Legislation that would allow parents to decide the fate of a struggling school is advancing in the House. The so-called parent trigger legislation sponsored by Democratic Rep. John DeBerry of Memphis was approved 9-4 in the House Education Committee on Wednesday. Sponsors say the measure, which failed last year, gives parents a say-so at the table and another option to better educate their children. Under the proposal, if 51 percent of parents at a school in the bottom 10 percent of failing schools believe a drastic change is needed, they can then select from several “turnaround models.”
Repeat convicts of domestic assault in Tennessee will be required to serve jail time on at least 35 to 90 consecutive days rather than weekends or days off work, under a bill that lawmakers approved Wednesday. Tennessee ranks 6th among states in the number of women killed by men, with 51 percent of all female homicides in Tennessee resulting from domestic violence and domestic violence accounts for half of all crimes against persons occurring in the state. That’s according to Tennessee Bureau of Investigation figures quoted by the Senate Bill 1794’s sponsors, state Sen. Becky Massey, R-Knoxville, and Rep. Sherry Jones, D-Nashville, in separate House and Senate floor votes.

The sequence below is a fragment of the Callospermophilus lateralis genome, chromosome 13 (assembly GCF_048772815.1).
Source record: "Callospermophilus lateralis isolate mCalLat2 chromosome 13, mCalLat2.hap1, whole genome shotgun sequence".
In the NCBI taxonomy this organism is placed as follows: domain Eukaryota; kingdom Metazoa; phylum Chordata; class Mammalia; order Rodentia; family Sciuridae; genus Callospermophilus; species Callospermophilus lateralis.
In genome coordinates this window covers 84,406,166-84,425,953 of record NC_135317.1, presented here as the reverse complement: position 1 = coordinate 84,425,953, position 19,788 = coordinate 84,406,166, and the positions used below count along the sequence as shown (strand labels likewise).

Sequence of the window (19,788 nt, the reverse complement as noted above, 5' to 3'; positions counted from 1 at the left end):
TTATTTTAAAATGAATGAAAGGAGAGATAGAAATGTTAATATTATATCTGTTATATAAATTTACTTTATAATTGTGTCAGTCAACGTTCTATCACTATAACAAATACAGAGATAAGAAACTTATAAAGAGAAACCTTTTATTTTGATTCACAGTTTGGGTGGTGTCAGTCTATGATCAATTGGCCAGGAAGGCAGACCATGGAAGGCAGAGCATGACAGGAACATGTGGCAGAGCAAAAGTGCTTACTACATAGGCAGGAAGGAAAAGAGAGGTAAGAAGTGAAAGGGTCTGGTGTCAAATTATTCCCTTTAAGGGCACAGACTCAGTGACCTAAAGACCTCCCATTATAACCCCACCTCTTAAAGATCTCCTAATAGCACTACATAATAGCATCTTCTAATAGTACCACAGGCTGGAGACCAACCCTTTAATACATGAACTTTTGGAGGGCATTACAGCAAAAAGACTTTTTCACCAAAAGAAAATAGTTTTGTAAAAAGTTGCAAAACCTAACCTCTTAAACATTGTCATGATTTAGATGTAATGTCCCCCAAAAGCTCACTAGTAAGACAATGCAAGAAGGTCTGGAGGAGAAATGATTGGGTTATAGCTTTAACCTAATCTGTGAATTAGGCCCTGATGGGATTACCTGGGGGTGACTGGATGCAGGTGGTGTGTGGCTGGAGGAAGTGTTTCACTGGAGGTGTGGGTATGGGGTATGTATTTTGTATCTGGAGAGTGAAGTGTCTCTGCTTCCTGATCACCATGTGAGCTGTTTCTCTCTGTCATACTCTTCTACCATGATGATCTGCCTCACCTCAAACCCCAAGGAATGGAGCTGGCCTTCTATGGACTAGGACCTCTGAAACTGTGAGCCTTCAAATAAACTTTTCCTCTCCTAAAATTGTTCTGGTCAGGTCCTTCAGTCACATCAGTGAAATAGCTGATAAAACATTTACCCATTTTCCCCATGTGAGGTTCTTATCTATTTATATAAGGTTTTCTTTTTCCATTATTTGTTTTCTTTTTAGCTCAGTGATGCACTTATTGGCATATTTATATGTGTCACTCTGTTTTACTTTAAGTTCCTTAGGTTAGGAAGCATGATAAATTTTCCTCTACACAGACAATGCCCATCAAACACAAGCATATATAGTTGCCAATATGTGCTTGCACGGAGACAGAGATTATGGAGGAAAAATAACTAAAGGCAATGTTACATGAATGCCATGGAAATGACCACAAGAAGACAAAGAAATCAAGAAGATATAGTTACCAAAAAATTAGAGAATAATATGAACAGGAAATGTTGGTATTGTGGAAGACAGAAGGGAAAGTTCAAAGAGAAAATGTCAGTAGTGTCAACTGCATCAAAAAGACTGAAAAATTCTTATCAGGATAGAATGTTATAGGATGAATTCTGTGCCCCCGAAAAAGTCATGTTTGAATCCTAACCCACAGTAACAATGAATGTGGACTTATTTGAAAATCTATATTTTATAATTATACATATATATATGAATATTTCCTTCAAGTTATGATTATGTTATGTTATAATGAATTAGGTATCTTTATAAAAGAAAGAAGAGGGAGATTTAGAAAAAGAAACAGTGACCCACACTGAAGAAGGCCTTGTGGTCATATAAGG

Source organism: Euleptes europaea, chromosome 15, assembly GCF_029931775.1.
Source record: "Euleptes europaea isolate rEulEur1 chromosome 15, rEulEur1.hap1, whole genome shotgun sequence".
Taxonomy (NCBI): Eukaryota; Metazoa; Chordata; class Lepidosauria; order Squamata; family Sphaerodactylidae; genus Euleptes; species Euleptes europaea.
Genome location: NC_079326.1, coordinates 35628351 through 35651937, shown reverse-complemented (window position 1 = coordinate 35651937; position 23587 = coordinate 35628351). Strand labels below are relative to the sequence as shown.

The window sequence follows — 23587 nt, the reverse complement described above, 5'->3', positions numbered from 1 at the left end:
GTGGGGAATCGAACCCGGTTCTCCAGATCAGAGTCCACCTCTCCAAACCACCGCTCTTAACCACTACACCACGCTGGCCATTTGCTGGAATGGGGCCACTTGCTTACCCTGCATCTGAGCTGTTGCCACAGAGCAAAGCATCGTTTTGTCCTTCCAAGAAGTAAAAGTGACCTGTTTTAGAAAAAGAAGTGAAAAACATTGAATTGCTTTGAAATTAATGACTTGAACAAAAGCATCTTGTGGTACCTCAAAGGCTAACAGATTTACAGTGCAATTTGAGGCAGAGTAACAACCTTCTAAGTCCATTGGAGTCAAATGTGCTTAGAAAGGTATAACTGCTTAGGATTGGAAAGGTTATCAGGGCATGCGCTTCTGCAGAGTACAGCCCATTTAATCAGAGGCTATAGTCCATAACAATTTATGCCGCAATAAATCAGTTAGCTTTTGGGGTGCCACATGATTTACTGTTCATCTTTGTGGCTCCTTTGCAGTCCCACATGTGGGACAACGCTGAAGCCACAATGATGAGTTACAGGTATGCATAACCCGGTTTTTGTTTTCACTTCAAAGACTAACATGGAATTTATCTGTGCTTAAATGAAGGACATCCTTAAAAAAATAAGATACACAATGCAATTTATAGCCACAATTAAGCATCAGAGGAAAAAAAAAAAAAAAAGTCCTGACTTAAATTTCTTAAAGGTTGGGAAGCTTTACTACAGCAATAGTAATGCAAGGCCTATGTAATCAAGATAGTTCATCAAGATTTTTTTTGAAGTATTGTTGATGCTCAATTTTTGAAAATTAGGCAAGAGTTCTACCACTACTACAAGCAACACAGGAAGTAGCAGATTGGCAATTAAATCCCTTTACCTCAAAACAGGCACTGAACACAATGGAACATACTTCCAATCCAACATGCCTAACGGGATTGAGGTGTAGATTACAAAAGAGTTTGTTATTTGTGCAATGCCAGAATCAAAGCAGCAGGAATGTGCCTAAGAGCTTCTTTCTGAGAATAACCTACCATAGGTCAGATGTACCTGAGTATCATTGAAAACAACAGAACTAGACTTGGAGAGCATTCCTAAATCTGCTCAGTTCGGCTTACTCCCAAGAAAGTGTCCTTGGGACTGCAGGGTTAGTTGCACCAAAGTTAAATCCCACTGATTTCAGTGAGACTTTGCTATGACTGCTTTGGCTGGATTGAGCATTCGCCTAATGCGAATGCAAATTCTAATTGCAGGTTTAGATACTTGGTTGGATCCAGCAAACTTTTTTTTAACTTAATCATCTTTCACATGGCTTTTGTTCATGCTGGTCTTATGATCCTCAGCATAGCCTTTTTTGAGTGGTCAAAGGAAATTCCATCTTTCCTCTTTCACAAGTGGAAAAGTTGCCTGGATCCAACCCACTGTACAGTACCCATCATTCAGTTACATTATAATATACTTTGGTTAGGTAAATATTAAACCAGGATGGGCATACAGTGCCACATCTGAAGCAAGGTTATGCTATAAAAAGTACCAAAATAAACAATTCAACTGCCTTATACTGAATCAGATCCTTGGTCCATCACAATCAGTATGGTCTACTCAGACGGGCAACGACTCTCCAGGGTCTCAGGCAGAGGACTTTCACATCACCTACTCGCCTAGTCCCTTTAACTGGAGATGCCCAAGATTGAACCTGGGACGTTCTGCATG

Small towns can be notorious for speed traps. And when their jurisdictions covers a slice of interstate, it can be a gold mine. Now, a bill meant to shut down small-town traffic enforcement on the interstate is on its way to Gov. Bill Haslam, while the leader of one town targeted by the legislation says they’re just enforcing state law. In Cornersville, TN, when officers are not at headquarters filling out paperwork, you can often find them on Interstate 65, looking for speeders and other traffic violators. According to a state comptroller audit, the small town of 1,000 people, with roughly 200 homes, got about 50 percent of its revenue – nearly $250,000 – from traffic citations, fines and fees.
A bill calling for the phrase “In God We Trust” to be painted in the tunnel that connects the Tennessee Capitol and the Legislative Plaza is headed for a full House vote. The measure sponsored by Republican Rep. Mike Sparks of Smyrna originally sought to require the phrase to be displayed above the main Capitol entrances and behind the speakers’ podiums in both the House and Senate. But the measure was amended in the House Finance Committee on Tuesday to instead instruct State Capitol Commission to study the feasibility of painting the national motto in the tunnel. The state adopted its official slogan is “Tennessee – America at Its Best” in 1965. The words “Agriculture and Commerce” from the state seal were adopted as the official state motto in 1987.